Values were expressed as mean±standard deviation. The intra- and inter-observer reliabilities of the measurement of muscle fat infiltration were analyzed using intra-class correlations (ICC). Chi-square analysis was used for comparisons of categorical variables between groups. Comparisons of continuous variables were performed with independent-samples t-test. Correlations between the selected variables from univariate analysis and ODI scores were evaluated. Based on the correlation results, linear regression analysis was performed to identify the factors independently associated with ODI scores. All statistical analyses were performed with SPSS version 19.0 (SPSS Inc, Chicago, IL), and a P-value<0.05 was considered significant.
Intra- and Interobserver Reliability Analysis
The measurement of muscle fat infiltration had good agreement, with substantial intra- and interobserver reliabilities. The intra- and inter-observer ICC for the measurement was 0.896 (95% confidence interval=0.793–0.950) and 0.852 (95% confidence interval=0.736–0.934), respectively.
Demographic Data of the Whole Cohort
A total of 179 subjects (78 males and 101 females) were included in this study, with an average age of 70.8±7.7 years, an average BMI of 26.1±1.4 kg/m2 and an average BMD of 1.063±0.121 g/cm2. One hundred and thirteen subjects were identified with lumbar disc herniation (1 level: 42, 2 levels: 48, 3 levels: 22, 4 levels: 1), 44 subjects were identified with lumbar spondylolisthesis (1 level: 42, 2 levels: 2), 51 subjects were identified with degenerative scoliosis, and 21 subjects were identified with hyperkyphosis.
Comparisons of Demographic and Radiologic Data Between Groups D and ND
Seventy-five patients with ODI scores >40% were assigned to Group D, and the others with ODI score ≤40% were assigned to Group ND. As shown in Table 1, patients in the two groups were comparable in age, gender distribution, BMI, and BMD. More patients had hyperkyphosis in Group D than Group ND (18.7% vs 6.7%, P=0.014). The distributions of diagnoses of lumbar disc herniation, spondylolisthesis, and scoliosis were similar between the two groups.
Table 1 Comparisons of Demographic Data Between Group D and Group ND
Compared with Group ND, patients in Group D had greater TLK (28.0±10.1° vs 14.4±11.2°, P=0.017), PI-LL (16.3±4.4° vs 7.5±3.6°, P<0.001), SVA (116.3±26.8mm vs 86.5±16.5mm, P=0.008), and TPA (22.3±12.3° vs 17.5±8.8°, P=0.030) and smaller LL (30.6±14.2° vs 42.3±8.8°, P=0.014). Assessments of lumbar disc and facet degeneration did not show significant differences between the two groups. With respect to back muscle, patients with ODI>40% had a smaller muscle mass ratio (1.15±0.32 vs 1.42±0.35, P=0.022) and a larger percentage of fat infiltrated (40.4±5.0% vs 25.8±4.3%, P<0.001) than those with ODI≤40% (Table 2).
Table 2 Comparisons of Radiographic Assessments Between Group D and Group ND
Correlation and Regression Analyses in the Whole Cohort
The univariate analysis showed that TLK, LL, PI-LL, SVA, TPA, muscle-disc ratio, and percentage of fat infiltrated might be the associated factors with ODI score. Correlation analyses between these selected variables and ODI score were then performed. Results revealed a high correlation between muscle fat infiltration and ODI (r=768, P<0.01) and a moderate correlation between SVA and ODI (r=0.408, P<0.001) (Table 3). Significant correlations were not found between other radiologic parameters and ODI assessment. Scatterplots for the relationship of ODI with percentage of fat infiltrated and SVA are shown in Figure 2A and B. Linear regression analysis further indicated that muscle fat infiltration was an independent factor associated with ODI (Table 4).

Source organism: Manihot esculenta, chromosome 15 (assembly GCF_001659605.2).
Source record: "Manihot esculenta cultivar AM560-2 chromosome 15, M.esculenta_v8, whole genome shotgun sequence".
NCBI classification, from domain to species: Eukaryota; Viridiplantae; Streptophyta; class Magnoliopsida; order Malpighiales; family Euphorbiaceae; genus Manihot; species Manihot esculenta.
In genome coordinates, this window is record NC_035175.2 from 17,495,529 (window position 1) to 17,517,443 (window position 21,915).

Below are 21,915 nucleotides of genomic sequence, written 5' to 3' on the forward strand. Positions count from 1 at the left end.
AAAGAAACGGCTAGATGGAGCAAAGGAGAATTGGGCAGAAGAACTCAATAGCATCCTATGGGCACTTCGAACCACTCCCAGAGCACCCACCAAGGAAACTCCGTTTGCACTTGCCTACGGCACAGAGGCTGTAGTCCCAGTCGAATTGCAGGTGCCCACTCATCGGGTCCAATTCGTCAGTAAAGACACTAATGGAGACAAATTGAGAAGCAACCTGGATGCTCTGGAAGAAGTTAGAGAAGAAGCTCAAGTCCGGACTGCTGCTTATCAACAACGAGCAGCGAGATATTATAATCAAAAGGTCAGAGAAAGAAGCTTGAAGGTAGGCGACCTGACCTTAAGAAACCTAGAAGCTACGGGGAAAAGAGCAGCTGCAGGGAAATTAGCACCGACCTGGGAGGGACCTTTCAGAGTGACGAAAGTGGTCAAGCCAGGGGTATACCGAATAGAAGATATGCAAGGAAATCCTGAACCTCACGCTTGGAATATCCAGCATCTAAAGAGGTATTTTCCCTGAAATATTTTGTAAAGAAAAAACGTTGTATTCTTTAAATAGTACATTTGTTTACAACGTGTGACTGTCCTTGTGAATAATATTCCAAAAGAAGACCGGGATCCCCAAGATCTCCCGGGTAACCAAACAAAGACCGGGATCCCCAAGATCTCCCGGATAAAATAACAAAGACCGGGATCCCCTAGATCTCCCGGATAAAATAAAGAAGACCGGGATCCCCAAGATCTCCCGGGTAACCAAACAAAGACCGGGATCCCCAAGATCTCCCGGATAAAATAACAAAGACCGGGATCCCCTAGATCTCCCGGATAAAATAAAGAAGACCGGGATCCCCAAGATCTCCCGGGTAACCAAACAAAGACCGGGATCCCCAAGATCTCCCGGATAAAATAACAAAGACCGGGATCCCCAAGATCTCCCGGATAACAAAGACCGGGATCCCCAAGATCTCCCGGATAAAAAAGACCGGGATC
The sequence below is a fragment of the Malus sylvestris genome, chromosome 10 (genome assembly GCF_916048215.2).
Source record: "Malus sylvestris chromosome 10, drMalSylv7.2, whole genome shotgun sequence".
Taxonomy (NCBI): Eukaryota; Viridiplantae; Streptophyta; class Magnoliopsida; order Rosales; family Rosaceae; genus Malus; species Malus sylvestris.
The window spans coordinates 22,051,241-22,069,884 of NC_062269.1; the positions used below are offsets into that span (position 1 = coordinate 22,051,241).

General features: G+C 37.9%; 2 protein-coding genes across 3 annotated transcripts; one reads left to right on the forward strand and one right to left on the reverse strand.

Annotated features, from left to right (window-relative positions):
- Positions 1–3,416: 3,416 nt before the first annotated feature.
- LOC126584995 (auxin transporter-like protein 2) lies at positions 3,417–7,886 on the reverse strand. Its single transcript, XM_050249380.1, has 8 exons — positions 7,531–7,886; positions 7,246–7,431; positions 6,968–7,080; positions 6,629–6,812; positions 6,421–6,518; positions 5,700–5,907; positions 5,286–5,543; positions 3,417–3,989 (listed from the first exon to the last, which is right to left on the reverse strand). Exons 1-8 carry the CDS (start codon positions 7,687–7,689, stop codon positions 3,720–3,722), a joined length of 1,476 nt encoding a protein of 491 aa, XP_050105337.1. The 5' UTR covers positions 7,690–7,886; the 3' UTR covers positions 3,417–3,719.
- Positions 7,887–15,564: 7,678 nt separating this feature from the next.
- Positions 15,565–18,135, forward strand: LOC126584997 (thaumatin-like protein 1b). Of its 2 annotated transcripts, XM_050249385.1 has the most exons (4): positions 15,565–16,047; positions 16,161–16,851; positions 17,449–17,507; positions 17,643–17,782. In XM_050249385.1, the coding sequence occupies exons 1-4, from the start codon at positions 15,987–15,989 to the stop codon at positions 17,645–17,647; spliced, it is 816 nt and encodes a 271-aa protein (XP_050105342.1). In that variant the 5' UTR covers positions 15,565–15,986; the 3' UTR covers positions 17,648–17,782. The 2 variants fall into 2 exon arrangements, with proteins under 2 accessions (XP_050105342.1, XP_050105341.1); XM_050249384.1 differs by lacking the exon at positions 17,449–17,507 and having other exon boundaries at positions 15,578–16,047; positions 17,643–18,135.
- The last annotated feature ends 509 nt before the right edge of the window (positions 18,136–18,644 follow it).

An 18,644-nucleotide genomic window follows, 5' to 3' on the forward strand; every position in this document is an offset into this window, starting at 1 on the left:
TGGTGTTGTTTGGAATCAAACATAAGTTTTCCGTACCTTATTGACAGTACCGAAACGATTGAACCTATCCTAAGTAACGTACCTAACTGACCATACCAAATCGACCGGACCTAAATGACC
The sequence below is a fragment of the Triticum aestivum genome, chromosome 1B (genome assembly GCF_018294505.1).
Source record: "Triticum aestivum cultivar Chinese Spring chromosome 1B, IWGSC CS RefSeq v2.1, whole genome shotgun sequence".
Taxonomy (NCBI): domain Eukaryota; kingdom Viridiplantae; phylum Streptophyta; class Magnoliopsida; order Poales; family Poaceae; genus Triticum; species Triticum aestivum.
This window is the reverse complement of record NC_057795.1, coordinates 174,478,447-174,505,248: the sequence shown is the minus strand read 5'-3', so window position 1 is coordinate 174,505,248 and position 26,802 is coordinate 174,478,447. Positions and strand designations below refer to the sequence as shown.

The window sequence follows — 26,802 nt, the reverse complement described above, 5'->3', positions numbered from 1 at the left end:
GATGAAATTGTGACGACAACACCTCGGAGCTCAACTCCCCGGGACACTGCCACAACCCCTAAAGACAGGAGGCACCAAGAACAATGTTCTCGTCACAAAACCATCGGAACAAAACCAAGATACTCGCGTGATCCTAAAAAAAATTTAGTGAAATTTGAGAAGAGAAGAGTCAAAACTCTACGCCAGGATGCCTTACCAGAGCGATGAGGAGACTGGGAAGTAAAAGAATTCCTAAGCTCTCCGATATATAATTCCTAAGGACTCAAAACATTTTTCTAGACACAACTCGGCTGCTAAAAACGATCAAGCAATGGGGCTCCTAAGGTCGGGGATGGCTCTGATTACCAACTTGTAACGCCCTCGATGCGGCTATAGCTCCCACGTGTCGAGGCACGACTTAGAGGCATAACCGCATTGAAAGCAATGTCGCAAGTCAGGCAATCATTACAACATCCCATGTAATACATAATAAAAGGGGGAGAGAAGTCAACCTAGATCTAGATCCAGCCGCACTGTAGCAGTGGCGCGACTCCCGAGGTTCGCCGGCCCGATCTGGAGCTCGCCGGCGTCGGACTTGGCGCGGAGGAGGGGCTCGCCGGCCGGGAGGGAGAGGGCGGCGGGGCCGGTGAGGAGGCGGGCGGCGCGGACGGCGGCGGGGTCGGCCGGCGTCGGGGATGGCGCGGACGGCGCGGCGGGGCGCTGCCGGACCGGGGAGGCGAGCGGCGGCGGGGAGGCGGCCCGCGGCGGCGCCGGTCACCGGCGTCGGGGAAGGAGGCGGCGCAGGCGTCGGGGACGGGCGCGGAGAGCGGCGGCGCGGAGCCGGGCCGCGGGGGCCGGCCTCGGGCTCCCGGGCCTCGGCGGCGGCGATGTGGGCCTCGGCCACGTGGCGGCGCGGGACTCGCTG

Table 3 The Correlations Between the Selected Radiologic Parameters and ODI Score in the Whole Cohort
Table 4 Linear Regression Analysis for ODI with Percentage of Fat Infiltrated and SVA
Correlations Between SVA and ODI in Patients with Major or Moderate Muscle Fat Infiltration
According to the result that muscle fat infiltration was the independent factor associated with ODI, patients were divided into two groups based on the mean percentage of fat infiltrated (33.6±12.3%). Correlations between SVA and ODI were respectively analyzed in patients with major (>33%) and moderate (≤33%) muscle fat infiltration. Results showed that SVA was significantly correlated with ODI in patients with major fat infiltration (r=0.328, P=0.001), while not correlated in those with moderate fat infiltration (r=0.083, P=0.464) (Figure 2C and D).
Ideal spinal alignment allows an individual to assume an upright posture with minimal muscular energy expenditure. Positive spinal sagittal imbalance would increase the trunk muscular effort and energy expenditure to maintain a standing position, which then gradually results in low back pain, fatigue, and disability.22 Numerous studies have reported a relationship between the area or fat infiltration of trunk muscle (especially the paravertebral muscle) and low back pain.23 Using CT imaging, Danneels et al23 demonstrated the cross-sectional area of the multifidus at L4 level was statistically smaller in 32 patients with low back pain than the 23 healthy controls. Hebert et al24 found 401 subjects who were 40-year-old with severe lumbar multifidus fat infiltration had increased odds of ever experiencing low back pain in the past year. In a community-based MRI cohort study including 72 adults with low back pain, a high percentage of fat in the multifidus was associated with an increased risk of high-intensity pain.25 Although it was hard to determine whether structural abnormalities of the back muscle were a cause or result of low back pain, they thought the muscular atrophy and fat infiltration could permit spinal instability which was an important factor contributing to the occurrence of low back pain.